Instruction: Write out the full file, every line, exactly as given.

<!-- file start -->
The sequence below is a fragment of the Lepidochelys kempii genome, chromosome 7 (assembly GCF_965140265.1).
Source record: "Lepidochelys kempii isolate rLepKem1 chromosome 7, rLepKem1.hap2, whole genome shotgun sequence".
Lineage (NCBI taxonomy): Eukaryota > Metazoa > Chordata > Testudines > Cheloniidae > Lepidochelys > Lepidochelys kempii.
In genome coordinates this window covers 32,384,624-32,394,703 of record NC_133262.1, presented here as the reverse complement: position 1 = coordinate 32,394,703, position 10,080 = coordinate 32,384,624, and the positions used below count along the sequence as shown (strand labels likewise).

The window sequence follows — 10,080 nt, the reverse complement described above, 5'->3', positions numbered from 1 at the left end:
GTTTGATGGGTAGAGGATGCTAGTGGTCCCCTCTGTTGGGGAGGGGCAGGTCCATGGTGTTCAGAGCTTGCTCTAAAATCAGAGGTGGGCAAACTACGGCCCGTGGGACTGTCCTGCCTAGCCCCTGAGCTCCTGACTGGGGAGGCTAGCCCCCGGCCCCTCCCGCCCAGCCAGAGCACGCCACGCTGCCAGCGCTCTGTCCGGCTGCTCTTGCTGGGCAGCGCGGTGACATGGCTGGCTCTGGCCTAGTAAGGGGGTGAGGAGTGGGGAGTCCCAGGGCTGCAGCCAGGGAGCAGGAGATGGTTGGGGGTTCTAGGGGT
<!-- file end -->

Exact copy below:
The sequence below is a fragment of the Lepidochelys kempii genome, chromosome 7 (assembly GCF_965140265.1).
Source record: "Lepidochelys kempii isolate rLepKem1 chromosome 7, rLepKem1.hap2, whole genome shotgun sequence".
Lineage (NCBI taxonomy): Eukaryota > Metazoa > Chordata > Testudines > Cheloniidae > Lepidochelys > Lepidochelys kempii.
In genome coordinates this window covers 32,384,624-32,394,703 of record NC_133262.1, presented here as the reverse complement: position 1 = coordinate 32,394,703, position 10,080 = coordinate 32,384,624, and the positions used below count along the sequence as shown (strand labels likewise).

The window sequence follows — 10,080 nt, the reverse complement described above, 5'->3', positions numbered from 1 at the left end:
GTTTGATGGGTAGAGGATGCTAGTGGTCCCCTCTGTTGGGGAGGGGCAGGTCCATGGTGTTCAGAGCTTGCTCTAAAATCAGAGGTGGGCAAACTACGGCCCGTGGGACTGTCCTGCCTAGCCCCTGAGCTCCTGACTGGGGAGGCTAGCCCCCGGCCCCTCCCGCCCAGCCAGAGCACGCCACGCTGCCAGCGCTCTGTCCGGCTGCTCTTGCTGGGCAGCGCGGTGACATGGCTGGCTCTGGCCTAGTAAGGGGGTGAGGAGTGGGGAGTCCCAGGGCTGCAGCCAGGGAGCAGGAGATGGTTGGGGGTTCTAGGGGT